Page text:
Jason Robins: ‘single-minded’ in his global ambition for DraftKings


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The battle for supremacy in the US sports betting market spilled on to the global stage this week.

DraftKings, which has built its business on US daily fantasy sports, launched an £18.4bn offer for UK-based Entain, longtime competitor of Flutter, owner of its fierce US rival FanDuel.

The offer, for a company that owns brands more than a century older than the nine-year-old start-up and has operations in 17 countries, exceeds DraftKings’ roughly $20bn market capitalisation.

If the deal comes off, DraftKings, which has never turned a profit, will overtake Flutter as the largest listed gambling group in the world.

For those who know Jason Robins, DraftKings’ co-founder and chief executive, such an ambitious play was no surprise.

“It made so much sense,” said Manu Smadja, who worked with Robins — “obsessed with competitive activity” — and co-founder Matt Kalish before they launched DraftKings alongside Paul Liberman.

They would stay until midnight at Capital One’s suburban Boston offices, said Smadja, “geeking out over data tables” and debating baseball statistics. When they went for lunch, “we’d play credit card roulette to decide who would pick up the bill”.

Jeremy Kudon, a partner at the law firm Orrick, which advises DraftKings, likens working with 40-year-old Robins to playing basketball with Michael Jordan: “So long as you can keep up with him, which is admittedly not easy, he pushes you to a level of excellence that you didn’t think you were capable of attaining.”

While the Entain board consults shareholders, industry executives, bankers and analysts have questioned whether this is a reckless bid or if it will be Robins’ most audacious move yet.

“Jason has gotten himself into a bind,” said one person close to the proposed deal, which they compared to “a modern-day AOL-Time Warner” if successful. “He has global ambitions but he is in desperate need of cash flow.”

Robins declined to comment, but DraftKings said the company was “incredibly well capitalised with over $2.6bn on the balance sheet as of the end of last quarter”.

DraftKings was built on Robins’ talent for raising money during boom years for daily fantasy sports, where customers assemble fantasy teams of real life sports players and win money based on their performance.

One industry veteran said that Robins was “aggressive . . . in terms of exploring opportunities he sees” and “an amazing fundraiser”. He raised roughly $1bn for the group between 2012 and 2019 and analysts estimate that over 2015 and 2016, DraftKings spent up to $600m on advertising to compete with FanDuel.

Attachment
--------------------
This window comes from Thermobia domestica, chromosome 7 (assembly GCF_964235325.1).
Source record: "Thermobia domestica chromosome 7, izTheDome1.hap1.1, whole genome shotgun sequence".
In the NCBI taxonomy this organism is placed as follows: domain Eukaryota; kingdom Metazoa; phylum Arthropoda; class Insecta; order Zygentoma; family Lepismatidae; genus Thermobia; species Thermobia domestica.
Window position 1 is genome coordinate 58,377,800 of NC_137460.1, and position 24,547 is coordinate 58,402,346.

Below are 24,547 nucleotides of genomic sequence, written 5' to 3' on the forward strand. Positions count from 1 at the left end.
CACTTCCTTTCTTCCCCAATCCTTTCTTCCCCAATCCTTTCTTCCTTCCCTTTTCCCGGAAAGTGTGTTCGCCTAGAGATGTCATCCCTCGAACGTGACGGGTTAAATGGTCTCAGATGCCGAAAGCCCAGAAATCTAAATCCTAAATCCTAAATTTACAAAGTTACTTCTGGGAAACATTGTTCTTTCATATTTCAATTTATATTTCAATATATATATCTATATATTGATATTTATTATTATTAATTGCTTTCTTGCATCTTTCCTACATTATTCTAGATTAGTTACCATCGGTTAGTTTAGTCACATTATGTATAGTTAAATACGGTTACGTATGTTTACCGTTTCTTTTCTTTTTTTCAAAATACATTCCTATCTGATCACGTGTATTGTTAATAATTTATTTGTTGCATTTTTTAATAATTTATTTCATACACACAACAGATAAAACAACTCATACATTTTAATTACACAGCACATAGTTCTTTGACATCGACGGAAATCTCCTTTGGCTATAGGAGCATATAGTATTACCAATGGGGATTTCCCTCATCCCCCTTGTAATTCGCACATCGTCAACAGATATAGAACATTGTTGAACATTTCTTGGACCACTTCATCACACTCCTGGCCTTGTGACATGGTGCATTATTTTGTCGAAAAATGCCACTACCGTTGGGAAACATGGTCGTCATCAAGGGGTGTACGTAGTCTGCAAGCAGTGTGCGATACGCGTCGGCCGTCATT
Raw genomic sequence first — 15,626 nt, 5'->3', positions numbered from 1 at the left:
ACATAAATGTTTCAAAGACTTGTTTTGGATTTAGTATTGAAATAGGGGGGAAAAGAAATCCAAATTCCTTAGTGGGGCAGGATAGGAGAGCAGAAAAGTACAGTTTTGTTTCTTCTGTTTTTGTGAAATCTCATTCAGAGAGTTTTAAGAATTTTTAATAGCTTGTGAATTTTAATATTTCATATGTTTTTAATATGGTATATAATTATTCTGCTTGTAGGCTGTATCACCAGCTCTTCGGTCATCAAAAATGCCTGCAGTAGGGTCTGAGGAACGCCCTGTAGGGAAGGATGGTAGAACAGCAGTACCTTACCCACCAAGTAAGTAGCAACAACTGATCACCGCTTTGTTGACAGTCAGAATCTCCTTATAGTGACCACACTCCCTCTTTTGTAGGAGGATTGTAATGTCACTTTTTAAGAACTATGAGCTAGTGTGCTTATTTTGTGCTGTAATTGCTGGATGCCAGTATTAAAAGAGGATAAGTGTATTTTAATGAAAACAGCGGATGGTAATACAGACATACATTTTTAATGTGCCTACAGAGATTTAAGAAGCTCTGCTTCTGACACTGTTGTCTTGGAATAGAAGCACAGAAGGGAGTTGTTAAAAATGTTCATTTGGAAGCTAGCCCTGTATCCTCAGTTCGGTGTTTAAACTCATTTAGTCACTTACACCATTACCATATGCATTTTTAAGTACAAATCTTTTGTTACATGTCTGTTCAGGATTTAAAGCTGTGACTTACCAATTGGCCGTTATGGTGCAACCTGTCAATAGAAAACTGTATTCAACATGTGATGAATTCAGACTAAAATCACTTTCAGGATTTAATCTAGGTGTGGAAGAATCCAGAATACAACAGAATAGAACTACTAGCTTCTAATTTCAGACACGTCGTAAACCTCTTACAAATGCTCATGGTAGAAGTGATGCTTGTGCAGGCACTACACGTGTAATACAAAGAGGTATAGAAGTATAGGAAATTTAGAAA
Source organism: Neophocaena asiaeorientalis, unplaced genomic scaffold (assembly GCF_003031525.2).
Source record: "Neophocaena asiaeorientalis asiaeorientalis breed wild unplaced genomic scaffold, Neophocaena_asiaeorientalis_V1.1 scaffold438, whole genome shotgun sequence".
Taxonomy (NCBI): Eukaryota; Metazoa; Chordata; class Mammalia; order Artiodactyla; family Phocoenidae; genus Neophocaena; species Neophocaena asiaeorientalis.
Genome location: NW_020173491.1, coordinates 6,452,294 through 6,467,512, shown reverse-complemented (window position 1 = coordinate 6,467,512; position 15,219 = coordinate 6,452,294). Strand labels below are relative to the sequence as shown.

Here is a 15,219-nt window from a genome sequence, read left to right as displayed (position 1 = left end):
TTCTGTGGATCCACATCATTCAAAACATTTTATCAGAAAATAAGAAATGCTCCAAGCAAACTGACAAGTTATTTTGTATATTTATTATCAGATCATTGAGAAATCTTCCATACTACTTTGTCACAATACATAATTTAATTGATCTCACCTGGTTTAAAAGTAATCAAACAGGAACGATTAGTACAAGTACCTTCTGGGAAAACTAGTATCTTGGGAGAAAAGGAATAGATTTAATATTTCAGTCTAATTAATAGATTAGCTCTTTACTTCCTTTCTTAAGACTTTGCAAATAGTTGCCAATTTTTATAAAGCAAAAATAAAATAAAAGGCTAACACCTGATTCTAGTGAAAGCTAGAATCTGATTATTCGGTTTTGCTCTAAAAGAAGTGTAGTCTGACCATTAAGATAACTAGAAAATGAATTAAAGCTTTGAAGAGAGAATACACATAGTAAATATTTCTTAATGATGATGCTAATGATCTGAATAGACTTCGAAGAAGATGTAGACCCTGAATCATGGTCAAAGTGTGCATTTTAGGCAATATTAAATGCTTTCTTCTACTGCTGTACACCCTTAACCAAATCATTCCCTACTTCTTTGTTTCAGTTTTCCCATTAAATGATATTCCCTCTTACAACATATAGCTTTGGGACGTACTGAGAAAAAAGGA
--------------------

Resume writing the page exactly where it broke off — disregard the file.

But regulators were circling the two companies as they saw daily fantasy sports as too close to betting, which was then illegal outside Nevada. Before the Supreme Court overturned the federal ban on sports betting in 2018, DraftKings “was on the brink of collapse on several occasions”, the person said.

In 2015, scandal erupted after a mid-level DraftKings employee won $350,000 on FanDuel, prompting investigations from federal and state regulators.

FanDuel and DraftKings briefly flirted with the idea of a merger in 2016 before competition authorities weighed in.

FanDuel was later bought by Flutter but DraftKings remained independent before listing via a special purpose acquisition company.

The National Football League says DraftKings has helped it ‘consider policy shifts’ around sports betting
The National Football League says DraftKings has helped it ‘consider policy shifts’ around sports betting © Eric Christian Smith/AP

Its market value has risen more than sixfold since its listing in April 2020 through a merger with Diamond Eagle Acquisition Corp, a Spac led by the veteran Hollywood executives Harry Sloan and Jeff Sagansky.

Sports betting is a natural milieu for Robins. He has noted previously that his early interest in sports developed into a habit of playing memory games with results, when he realised he did not have natural talent on the field.

Robins launched DraftKings in Boston a decade after graduating in economics and computer science at sports-mad Duke University and keeps a suite at the New England Patriots football stadium.

Jason Frishman, founder of investment firm Netcapital and a protégé of Robins, meets him there but said: “He likes going to sporting events, though how much of that at this point is pleasure and how much of it is professional is difficult to say.”

In February, Robins told the FT: “There is a lot happening now in the US. We are thinking about international but we have so much going on in the US that we haven’t really been able to focus on it.”

Some of that work has included urging professional sports leagues to rethink their long-held resistance to betting.

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“Jason and his team continually push us to think differently about these categories and consider policy shifts,” said Renie Anderson, chief revenue officer of the National Football League and executive vice-president of its partnerships programme.

Still, the exponential growth of the more than $2bn US sports betting market and the company’s share price seems to have changed Robins’ mind about overseas ventures.

One last obstacle stands in his way: the casino giant MGM, which runs a joint venture in the US with Entain. MGM has said any deal would need its consent.

FanDuel founder Nigel Eccles said MGM was unlikely to stop his rival. Robins is “an exceptional entrepreneur,” he said. “He is single-mindedly focused on being the largest player in sports betting and will do anything to get there.”


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